This combination of 2018-2020 photos shows, from left, Twitter CEO Jack Dorsey, Google CEO Sundar Pichai, and Facebook CEO Mark Zuckerberg. (AP)
This combination of 2018-2020 photos shows, from left, Twitter CEO Jack Dorsey, Google CEO Sundar Pichai, and Facebook CEO Mark Zuckerberg. (AP)

Tech CEOs told ‘time for self-regulation is over’

Lawmakers began the hearing by criticising the social media platforms for their role in the riot and in the spread of Covid-19 vaccine misinformation.
Agencies |
PUBLISHED ON MAR 26, 2021 04:41 AM IST

The chief executives of Facebook, Google and Twitter appeared before Congress on Thursday to answer questions about extremism and misinformation on their services in their first appearances since pro-Trump rioters assaulted the US Capitol on January 6.

Facebook Inc chief executive Mark Zuckerberg; Sundar Pichai, chief executive of Google parent Alphabet Inc; and Twitter Inc CEO Jack Dorsey are testifying before the joint hearing by two subcommittees of the House Energy and Commerce Committee.

Lawmakers began the hearing by criticising the social media platforms for their role in the riot and in the spread of Covid-19 vaccine misinformation.

“You failed to meaningfully change after your platform has played a role in fomenting insurrection and abetting the spread of the virus and trampling American civil liberties,” said Democratic Representative Frank Pallone, chair of the Energy and Commerce committee.

“Your business model itself has become the problem and the time for self-regulation is over. It’s time we legislate to hold you accountable,” he added.

“The witnesses here today have demonstrated time and again that promises to self-regulate don’t work,” said Jan Schakowsky, chair of the Consumer Protection and Commerce Subcommittee, in an opening statement. “They must be held accountable for allowing disinformation and misinformation to spread across their platforms, infect our public discourse, and threaten our democracy.”

Republicans on the panel also criticised the tech giants for what they see as efforts to stifle conservative voices.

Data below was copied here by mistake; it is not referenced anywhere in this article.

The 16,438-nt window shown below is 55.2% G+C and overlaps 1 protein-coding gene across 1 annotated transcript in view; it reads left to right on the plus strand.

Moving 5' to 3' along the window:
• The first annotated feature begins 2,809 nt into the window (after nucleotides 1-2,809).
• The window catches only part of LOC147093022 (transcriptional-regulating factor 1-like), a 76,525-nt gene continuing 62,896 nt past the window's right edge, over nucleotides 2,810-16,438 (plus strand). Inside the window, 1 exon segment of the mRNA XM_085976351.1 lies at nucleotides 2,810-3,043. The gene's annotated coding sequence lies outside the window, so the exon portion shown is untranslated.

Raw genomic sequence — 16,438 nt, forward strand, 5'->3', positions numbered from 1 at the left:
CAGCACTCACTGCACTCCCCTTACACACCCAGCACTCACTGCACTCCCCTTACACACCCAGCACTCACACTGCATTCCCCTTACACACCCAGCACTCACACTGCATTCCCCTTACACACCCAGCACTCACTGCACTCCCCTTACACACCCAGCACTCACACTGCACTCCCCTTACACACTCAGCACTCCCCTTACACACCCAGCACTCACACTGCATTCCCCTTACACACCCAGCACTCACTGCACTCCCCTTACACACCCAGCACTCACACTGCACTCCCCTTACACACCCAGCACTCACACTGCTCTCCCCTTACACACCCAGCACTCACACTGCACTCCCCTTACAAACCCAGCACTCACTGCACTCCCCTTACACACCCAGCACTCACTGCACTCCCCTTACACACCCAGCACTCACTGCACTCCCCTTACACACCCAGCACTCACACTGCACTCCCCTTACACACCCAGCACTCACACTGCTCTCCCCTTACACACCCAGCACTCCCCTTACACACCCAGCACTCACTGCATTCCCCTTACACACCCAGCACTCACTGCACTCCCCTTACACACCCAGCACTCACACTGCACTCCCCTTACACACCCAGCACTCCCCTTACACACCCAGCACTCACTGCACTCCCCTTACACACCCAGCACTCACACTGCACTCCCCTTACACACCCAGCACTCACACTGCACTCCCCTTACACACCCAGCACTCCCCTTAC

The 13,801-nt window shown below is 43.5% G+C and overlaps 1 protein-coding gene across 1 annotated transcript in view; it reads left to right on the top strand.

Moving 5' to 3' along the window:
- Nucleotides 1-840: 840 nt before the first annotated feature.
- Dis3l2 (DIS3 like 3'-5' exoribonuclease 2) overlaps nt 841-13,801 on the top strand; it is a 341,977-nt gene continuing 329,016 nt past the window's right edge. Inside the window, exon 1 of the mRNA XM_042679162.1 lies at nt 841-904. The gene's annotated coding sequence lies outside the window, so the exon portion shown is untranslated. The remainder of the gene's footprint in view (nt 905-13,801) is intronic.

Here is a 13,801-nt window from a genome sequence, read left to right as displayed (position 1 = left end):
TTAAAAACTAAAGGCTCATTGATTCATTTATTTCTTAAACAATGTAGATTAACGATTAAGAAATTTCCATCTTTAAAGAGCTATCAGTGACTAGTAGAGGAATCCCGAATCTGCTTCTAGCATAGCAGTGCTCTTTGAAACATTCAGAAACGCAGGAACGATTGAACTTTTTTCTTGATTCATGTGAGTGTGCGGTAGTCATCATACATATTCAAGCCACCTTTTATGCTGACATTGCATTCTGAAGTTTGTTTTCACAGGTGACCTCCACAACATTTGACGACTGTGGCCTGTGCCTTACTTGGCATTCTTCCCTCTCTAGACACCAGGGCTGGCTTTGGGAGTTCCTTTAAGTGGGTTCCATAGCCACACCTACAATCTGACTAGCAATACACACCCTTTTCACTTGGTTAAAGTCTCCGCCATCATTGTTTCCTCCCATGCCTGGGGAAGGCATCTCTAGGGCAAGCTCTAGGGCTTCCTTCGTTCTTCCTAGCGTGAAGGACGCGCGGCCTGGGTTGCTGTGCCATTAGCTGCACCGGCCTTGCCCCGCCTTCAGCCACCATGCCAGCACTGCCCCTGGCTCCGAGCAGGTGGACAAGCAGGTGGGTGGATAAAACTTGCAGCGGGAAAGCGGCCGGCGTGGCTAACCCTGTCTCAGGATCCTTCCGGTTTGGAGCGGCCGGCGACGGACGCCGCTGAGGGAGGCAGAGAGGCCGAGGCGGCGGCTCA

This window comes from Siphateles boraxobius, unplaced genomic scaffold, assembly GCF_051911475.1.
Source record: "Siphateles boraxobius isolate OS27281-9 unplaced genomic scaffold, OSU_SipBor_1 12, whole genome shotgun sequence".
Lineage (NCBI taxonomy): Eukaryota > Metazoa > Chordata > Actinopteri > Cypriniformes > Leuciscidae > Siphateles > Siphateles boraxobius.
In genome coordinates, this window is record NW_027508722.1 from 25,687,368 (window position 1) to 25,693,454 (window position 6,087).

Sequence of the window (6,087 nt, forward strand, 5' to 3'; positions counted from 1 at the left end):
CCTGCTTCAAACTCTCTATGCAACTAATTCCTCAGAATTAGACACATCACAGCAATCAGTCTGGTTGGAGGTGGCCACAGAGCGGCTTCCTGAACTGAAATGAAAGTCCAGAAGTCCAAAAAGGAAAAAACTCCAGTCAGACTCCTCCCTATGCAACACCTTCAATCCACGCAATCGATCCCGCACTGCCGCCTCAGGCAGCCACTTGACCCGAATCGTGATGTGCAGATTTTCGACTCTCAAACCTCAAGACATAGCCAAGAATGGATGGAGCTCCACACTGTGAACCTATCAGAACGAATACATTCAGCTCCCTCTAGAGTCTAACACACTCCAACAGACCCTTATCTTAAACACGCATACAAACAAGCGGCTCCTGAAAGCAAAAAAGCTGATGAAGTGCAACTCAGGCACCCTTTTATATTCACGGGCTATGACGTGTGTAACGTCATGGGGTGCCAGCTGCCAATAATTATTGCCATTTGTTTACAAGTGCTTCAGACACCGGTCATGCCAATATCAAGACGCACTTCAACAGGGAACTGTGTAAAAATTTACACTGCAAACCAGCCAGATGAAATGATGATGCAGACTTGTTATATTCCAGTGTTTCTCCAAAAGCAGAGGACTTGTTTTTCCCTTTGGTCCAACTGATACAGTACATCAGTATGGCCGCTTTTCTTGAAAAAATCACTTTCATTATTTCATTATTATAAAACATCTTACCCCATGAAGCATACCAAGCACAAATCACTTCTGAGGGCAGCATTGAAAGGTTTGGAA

Representative Cathy McMorris Rodgers, a Washington Republican, criticised the power of tech companies’ algorithms to determine what children see online.

“Over 20 years ago, before we knew what Big Tech would become, Congress gave you liability protections. I want to know, why do you think you still deserve those protections today?” said McMorris Rodgers, the committee’s top Republican. “What will it take for your business model to stop harming children?”

Some lawmakers are calling for Section 230 of the Communications Decency Act, which shields online websites from liability over user content, to be scrapped or rejigged. Some Democrats, including President Joe Biden, agree.

The tech executives differ in their support for making changes to Section 230. In his prepared opening remarks, Zuckerberg said he supports making the liability protection conditional on having systems in place for removing unlawful material. Under Zuckerberg’s proposal, a third party would determine whether a company’s systems are adequate.

Google’s Pichai, whose company owns the most popular internet search engine, signalled that he is opposed to any changes to the law. Reforming it or repealing it altogether “would have unintended consequences -- harming both free expression and the ability of platforms to take responsible action to protect users in the face of constantly evolving challenges,” he said in prepared testimony.

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